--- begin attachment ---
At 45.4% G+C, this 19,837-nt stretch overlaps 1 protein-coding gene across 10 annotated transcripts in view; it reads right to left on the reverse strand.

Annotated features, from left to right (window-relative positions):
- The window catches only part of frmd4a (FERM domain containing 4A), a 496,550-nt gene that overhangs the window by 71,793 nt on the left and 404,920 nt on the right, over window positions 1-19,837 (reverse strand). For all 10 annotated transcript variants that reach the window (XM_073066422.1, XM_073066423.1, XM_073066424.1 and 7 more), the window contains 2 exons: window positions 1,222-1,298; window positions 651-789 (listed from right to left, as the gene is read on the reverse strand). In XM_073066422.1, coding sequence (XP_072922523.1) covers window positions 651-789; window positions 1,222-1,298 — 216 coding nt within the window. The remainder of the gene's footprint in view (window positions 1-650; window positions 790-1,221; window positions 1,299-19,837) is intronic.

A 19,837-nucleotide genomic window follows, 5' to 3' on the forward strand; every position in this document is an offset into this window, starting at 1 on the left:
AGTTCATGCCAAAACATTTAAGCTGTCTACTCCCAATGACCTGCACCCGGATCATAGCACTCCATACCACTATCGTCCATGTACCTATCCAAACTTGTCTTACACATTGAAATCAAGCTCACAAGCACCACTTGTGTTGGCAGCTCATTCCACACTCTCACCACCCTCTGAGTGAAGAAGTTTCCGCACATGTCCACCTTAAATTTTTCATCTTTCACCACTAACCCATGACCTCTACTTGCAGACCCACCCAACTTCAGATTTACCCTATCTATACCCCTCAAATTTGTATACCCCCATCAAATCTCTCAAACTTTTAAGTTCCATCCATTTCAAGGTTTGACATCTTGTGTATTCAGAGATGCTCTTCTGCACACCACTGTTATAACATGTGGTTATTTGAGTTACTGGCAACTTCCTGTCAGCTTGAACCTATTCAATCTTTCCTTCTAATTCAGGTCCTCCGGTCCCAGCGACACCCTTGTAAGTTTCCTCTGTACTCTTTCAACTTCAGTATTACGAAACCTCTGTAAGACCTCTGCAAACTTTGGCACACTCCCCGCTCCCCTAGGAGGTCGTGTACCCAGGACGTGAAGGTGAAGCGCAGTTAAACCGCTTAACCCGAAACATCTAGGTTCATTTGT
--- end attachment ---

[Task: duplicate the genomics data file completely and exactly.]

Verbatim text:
At 45.4% G+C, this 19,837-nt stretch overlaps 1 protein-coding gene across 10 annotated transcripts in view; it reads right to left on the reverse strand.

Annotated features, from left to right (window-relative positions):
- The window catches only part of frmd4a (FERM domain containing 4A), a 496,550-nt gene that overhangs the window by 71,793 nt on the left and 404,920 nt on the right, over window positions 1-19,837 (reverse strand). For all 10 annotated transcript variants that reach the window (XM_073066422.1, XM_073066423.1, XM_073066424.1 and 7 more), the window contains 2 exons: window positions 1,222-1,298; window positions 651-789 (listed from right to left, as the gene is read on the reverse strand). In XM_073066422.1, coding sequence (XP_072922523.1) covers window positions 651-789; window positions 1,222-1,298 — 216 coding nt within the window. The remainder of the gene's footprint in view (window positions 1-650; window positions 790-1,221; window positions 1,299-19,837) is intronic.

A 19,837-nucleotide genomic window follows, 5' to 3' on the forward strand; every position in this document is an offset into this window, starting at 1 on the left:
AGTTCATGCCAAAACATTTAAGCTGTCTACTCCCAATGACCTGCACCCGGATCATAGCACTCCATACCACTATCGTCCATGTACCTATCCAAACTTGTCTTACACATTGAAATCAAGCTCACAAGCACCACTTGTGTTGGCAGCTCATTCCACACTCTCACCACCCTCTGAGTGAAGAAGTTTCCGCACATGTCCACCTTAAATTTTTCATCTTTCACCACTAACCCATGACCTCTACTTGCAGACCCACCCAACTTCAGATTTACCCTATCTATACCCCTCAAATTTGTATACCCCCATCAAATCTCTCAAACTTTTAAGTTCCATCCATTTCAAGGTTTGACATCTTGTGTATTCAGAGATGCTCTTCTGCACACCACTGTTATAACATGTGGTTATTTGAGTTACTGGCAACTTCCTGTCAGCTTGAACCTATTCAATCTTTCCTTCTAATTCAGGTCCTCCGGTCCCAGCGACACCCTTGTAAGTTTCCTCTGTACTCTTTCAACTTCAGTATTACGAAACCTCTGTAAGACCTCTGCAAACTTTGGCACACTCCCCGCTCCCCTAGGAGGTCGTGTACCCAGGACGTGAAGGTGAAGCGCAGTTAAACCGCTTAACCCGAAACATCTAGGTTCATTTGT